Moderate business optimism before Brexit

Moderate business optimism before Brexit

The Chamber of Commerce in Great Britain presents in the Joint Commission for the EU of the Congress and the Senate a survey on the Brexit made among its members.

The Spanish Chamber of Commerce in Great Britain participated last May 17, invited by the Spanish Parliament, in the Joint Commission for the European Union where the consequences of Brexit were discussed.

This Commission, regulated by Law 8/1994 of May 19, consists of representatives of the political groups of the Congress and the Senate. At the meeting, deputies, senators and various invited experts addressed issues such as the Brexit precedents, possible models of trade agreements with the United Kingdom in a post-Brexit Europe and the financial passport.

However, out of all the issues discussed, the debate on the rights of EU citizens in Britain after the Brexit (and, conversely, that of British citizens in EU countries) and the technical aspects of The Great Repeal Bill, promulgated by the British Parliament, and the well-known judgment of the Supreme Court of the United Kingdom on Article 50 of the TEU.

The Chamber of Commerce also had the opportunity to present the results of a survey (which can be consulted in full PDF here) carried out among its members on the aspects of Brexit that are of greatest concern to them. These results show moderate optimism about the effects of the UK’s exit from the EU.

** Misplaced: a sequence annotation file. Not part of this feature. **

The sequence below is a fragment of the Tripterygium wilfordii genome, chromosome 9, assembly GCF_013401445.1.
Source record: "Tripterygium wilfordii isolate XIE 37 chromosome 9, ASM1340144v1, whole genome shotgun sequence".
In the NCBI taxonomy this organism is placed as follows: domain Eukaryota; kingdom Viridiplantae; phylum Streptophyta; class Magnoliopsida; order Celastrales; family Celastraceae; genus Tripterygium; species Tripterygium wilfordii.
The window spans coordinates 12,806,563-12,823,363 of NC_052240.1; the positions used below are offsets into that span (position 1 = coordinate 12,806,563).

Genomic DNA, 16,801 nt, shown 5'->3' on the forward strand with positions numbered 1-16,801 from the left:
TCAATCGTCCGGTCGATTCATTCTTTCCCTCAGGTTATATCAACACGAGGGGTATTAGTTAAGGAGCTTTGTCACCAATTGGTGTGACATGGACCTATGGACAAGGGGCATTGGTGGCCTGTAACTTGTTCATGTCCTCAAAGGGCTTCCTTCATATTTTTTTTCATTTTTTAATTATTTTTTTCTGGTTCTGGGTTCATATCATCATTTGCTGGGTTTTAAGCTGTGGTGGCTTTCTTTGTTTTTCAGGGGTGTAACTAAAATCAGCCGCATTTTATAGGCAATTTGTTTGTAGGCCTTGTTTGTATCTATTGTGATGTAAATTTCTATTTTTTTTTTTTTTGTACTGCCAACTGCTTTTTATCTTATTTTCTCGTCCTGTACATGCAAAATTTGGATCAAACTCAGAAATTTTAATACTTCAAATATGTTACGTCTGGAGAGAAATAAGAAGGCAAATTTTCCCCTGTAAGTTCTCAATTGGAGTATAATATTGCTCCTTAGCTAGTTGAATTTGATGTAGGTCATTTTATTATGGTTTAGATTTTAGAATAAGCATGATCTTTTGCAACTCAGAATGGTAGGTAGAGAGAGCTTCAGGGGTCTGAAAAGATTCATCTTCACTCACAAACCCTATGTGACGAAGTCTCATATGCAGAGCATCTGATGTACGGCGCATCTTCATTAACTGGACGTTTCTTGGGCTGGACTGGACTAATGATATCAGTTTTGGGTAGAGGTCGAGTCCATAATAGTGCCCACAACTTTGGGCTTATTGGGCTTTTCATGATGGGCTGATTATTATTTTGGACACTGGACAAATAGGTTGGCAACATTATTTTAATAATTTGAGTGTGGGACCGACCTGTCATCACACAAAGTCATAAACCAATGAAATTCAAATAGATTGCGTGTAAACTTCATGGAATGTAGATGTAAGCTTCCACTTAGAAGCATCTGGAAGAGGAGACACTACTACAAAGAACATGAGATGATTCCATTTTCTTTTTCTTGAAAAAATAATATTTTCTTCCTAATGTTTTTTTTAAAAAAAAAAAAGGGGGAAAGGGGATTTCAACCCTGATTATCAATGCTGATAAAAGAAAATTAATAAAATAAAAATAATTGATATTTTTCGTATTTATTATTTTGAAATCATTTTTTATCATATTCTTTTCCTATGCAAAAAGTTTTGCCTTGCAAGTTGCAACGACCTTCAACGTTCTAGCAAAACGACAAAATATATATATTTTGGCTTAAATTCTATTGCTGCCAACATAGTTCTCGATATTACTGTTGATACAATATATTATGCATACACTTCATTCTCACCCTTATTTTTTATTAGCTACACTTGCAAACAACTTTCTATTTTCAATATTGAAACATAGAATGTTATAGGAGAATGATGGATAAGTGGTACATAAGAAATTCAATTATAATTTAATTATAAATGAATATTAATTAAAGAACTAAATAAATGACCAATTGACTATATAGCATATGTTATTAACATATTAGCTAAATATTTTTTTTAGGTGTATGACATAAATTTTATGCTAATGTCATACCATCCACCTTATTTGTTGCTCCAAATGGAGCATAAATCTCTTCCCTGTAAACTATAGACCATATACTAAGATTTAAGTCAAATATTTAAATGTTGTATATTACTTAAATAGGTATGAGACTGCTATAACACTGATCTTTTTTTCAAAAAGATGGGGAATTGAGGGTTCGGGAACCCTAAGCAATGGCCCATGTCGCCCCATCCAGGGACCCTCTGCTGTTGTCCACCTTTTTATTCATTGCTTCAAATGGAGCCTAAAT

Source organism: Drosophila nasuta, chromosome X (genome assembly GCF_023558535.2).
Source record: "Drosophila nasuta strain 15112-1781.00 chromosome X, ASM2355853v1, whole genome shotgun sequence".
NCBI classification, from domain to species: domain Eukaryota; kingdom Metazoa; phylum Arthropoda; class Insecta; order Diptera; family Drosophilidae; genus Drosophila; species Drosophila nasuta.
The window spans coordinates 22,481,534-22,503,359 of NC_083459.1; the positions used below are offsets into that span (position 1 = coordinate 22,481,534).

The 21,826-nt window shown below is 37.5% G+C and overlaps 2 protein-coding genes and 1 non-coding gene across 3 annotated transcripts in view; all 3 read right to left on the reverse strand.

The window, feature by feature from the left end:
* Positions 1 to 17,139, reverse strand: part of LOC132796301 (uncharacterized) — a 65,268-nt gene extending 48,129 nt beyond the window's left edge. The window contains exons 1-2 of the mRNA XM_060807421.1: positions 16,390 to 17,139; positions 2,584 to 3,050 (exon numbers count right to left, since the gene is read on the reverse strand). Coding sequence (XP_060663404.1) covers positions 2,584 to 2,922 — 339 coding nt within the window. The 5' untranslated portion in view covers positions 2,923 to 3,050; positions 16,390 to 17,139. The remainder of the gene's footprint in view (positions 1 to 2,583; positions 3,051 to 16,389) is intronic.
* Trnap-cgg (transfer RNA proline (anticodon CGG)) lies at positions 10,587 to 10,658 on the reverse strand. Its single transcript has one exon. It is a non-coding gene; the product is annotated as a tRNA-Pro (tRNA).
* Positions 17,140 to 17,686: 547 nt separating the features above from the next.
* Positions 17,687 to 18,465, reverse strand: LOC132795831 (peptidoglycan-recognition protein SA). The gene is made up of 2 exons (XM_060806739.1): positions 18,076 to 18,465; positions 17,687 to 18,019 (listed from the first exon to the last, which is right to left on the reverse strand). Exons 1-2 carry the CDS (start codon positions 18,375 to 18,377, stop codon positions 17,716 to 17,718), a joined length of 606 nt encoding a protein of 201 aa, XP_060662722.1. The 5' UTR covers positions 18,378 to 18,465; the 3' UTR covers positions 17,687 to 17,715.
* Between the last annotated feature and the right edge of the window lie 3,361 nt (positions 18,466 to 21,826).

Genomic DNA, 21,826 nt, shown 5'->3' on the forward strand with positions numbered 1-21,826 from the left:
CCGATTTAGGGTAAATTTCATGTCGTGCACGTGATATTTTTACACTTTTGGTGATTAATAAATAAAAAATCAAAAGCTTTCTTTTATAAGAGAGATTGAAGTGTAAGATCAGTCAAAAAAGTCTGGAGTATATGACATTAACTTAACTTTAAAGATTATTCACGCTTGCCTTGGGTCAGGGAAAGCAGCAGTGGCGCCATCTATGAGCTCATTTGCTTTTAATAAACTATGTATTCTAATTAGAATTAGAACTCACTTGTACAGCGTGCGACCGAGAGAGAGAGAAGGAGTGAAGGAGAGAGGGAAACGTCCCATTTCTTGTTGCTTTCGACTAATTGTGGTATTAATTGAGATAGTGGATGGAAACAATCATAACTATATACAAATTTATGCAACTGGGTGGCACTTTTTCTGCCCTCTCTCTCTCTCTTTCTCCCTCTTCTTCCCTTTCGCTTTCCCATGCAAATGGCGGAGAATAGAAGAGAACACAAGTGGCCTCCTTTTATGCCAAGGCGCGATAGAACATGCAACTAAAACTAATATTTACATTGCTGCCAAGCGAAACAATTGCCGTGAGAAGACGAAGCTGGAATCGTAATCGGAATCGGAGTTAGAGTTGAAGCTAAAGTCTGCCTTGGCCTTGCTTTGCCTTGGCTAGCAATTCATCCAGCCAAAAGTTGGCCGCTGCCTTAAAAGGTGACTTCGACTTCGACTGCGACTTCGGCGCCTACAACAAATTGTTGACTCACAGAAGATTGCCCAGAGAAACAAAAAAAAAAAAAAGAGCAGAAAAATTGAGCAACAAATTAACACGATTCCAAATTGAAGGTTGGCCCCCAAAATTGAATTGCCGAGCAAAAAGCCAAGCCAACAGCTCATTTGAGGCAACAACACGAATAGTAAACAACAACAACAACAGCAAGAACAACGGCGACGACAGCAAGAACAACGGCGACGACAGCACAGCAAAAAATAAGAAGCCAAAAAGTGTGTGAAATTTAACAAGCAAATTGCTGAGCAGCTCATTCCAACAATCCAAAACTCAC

Not so the economic aspect because 43% of respondents consider that there will be a moderate decline of the British economy in 2017 by a 28% that is committed to moderate growth and 15% that does not appreciate changes.

The Brexit, therefore, worries 38% of the respondents, who remain expectant waiting for the negotiations with Brussels to develop. 34% of House members will remain in the UK despite Brexit and 23% are quiet after the British decision to leave the EU. Only a minority of 2% consider leaving Britain.

On the social side, the instability generated by the Brexit (31%), as well as possible changes in regulations and passports (25%), immigrant and worker rights (24%) and tariffs twenty%).

One of the key issues is related to the relationship between Spain and the United Kingdom, specifically, negotiating an agreement between the Spanish government and the British “that does not pose additional barriers to trade.”A majority of 88% support this idea, 7% remains neutral and only 2% disagree.

Finally, the Chamber of Commerce itself committed itself to periodically producing reports and surveys among its members following the progress of the Brexit negotiations.

It seems clear that the relations between Spain and the United Kingdom will continue after Brexit, in addition, there is a predisposition that these will be cordial and productive. In any case, the strength of these relations depends on the goodwill of Spanish and British diplomacy at the negotiating table.

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Del Chambers’ Editorial Board

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